The Virginia Historical Inventory (VHI) is a collection of more than 25,000 survey reports, photographs, and annotated maps documenting Virginia's cultural resources. Strengths of this collection include architectural history, genealogy, African American history, and Civil War history.
The Virginia Historical Inventory was created in the late 1930s by the Virginia Writers’ Project, a branch of the federal Works Progress Administration (WPA). Field workers documented, assessed, and photographed historical buildings and landmarks, creating a unique record of Virginia's past. The project emphasized everyday architecture built before 1860, such as homes, workplaces, churches, and public buildings. Many of these structures no longer exist, and VHI photographs may be the only surviving visual records.
VHI field workers prepared survey reports based on onsite investigation, court records and other local resources, and interviews with residents. Survey reports for buildings may include a description of the building and its surroundings, a history of the building, a chronological list of owners, and the building's historical significance. Most reports include a standardized architectural description form, giving details such as size, building material, layout, and distinctive features. Workers often added pencil or pen-and-ink sketches or included photographs.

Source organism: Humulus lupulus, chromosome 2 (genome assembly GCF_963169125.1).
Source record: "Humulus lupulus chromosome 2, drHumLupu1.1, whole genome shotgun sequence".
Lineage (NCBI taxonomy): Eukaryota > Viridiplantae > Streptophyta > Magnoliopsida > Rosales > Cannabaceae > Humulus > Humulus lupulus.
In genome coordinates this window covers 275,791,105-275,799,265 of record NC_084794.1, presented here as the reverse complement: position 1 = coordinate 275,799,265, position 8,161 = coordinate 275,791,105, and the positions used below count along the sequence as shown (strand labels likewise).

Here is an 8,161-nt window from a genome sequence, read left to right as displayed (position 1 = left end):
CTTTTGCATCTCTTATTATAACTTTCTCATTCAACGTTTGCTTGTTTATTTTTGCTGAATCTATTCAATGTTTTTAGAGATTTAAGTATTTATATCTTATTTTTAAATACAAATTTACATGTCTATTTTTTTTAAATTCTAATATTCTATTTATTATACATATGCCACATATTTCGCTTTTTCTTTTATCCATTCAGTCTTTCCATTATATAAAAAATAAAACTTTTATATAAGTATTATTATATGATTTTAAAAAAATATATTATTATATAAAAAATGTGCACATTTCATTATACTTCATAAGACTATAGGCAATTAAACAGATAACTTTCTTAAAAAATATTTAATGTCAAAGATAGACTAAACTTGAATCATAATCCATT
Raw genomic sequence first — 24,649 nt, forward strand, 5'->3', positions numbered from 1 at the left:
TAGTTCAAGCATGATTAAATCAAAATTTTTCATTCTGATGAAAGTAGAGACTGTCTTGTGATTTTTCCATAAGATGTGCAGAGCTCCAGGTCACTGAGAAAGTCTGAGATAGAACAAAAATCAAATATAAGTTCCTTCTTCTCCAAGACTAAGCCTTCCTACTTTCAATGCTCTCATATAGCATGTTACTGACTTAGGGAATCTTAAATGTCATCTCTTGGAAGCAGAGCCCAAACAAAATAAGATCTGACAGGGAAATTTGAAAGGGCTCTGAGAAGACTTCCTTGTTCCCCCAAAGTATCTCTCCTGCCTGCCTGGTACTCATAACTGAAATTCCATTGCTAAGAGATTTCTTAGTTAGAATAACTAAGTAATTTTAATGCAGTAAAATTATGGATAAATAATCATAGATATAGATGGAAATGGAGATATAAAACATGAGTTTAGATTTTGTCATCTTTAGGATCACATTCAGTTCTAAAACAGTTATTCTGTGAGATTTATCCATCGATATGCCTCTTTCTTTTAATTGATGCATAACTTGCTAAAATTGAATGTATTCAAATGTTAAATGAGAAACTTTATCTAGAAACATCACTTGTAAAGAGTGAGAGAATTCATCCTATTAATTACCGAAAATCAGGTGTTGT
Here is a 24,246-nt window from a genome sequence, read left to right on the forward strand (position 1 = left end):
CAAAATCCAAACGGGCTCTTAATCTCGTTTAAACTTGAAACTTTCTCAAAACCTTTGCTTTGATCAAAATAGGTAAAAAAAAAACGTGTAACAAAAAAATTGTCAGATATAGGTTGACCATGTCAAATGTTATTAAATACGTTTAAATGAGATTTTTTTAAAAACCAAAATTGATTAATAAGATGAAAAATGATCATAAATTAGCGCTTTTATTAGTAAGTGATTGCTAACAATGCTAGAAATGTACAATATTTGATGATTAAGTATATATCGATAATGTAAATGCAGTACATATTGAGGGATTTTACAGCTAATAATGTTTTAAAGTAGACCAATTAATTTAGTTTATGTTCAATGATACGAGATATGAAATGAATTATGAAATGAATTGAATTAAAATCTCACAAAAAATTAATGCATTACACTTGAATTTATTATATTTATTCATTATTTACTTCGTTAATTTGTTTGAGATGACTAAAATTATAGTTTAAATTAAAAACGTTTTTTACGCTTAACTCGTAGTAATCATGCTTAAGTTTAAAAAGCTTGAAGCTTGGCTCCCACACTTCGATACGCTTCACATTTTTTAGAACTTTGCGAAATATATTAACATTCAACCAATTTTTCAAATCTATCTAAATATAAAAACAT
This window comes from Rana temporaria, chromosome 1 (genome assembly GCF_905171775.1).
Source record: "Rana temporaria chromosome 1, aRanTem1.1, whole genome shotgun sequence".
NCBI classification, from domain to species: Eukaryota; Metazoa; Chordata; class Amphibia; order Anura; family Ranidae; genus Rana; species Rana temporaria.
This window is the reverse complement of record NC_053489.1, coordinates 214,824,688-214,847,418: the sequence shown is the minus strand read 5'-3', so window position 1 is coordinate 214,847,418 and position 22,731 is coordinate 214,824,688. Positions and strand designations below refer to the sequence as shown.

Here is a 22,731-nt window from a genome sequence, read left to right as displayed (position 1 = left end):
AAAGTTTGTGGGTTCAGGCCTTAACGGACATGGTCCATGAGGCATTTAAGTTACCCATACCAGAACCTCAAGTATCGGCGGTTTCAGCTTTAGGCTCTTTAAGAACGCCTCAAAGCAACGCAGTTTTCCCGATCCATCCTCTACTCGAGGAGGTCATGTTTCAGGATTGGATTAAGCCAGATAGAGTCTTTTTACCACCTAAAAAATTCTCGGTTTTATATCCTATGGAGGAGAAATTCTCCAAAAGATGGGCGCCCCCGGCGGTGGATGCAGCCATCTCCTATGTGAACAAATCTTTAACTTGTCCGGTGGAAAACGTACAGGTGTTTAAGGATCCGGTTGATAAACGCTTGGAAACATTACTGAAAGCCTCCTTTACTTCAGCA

In addition to buildings, reports exist for cemeteries (often including detailed tombstone information), furniture and other objects, Native American sites, oral histories, folklore, documents, and historical events and personages.
Many VHI photographs were older ones taken before the VHI project began and may be dated before the 1930s. Most photographs accompany a survey report, but some are standalone images.
Search terms may include modern city and county names as well as historical county names.
Civil War: Civil War campaigns, Civil War destruction, Civil War hospitals, Civil War personal narratives, Civil War regimental histories
The VHI includes many buildings that were near the sites of Civil War battles, in use as Civil War hospitals or military headquarters, or sustained considerable damage from the fighting. Reports also include transcriptions of Civil War-era letters and diaries.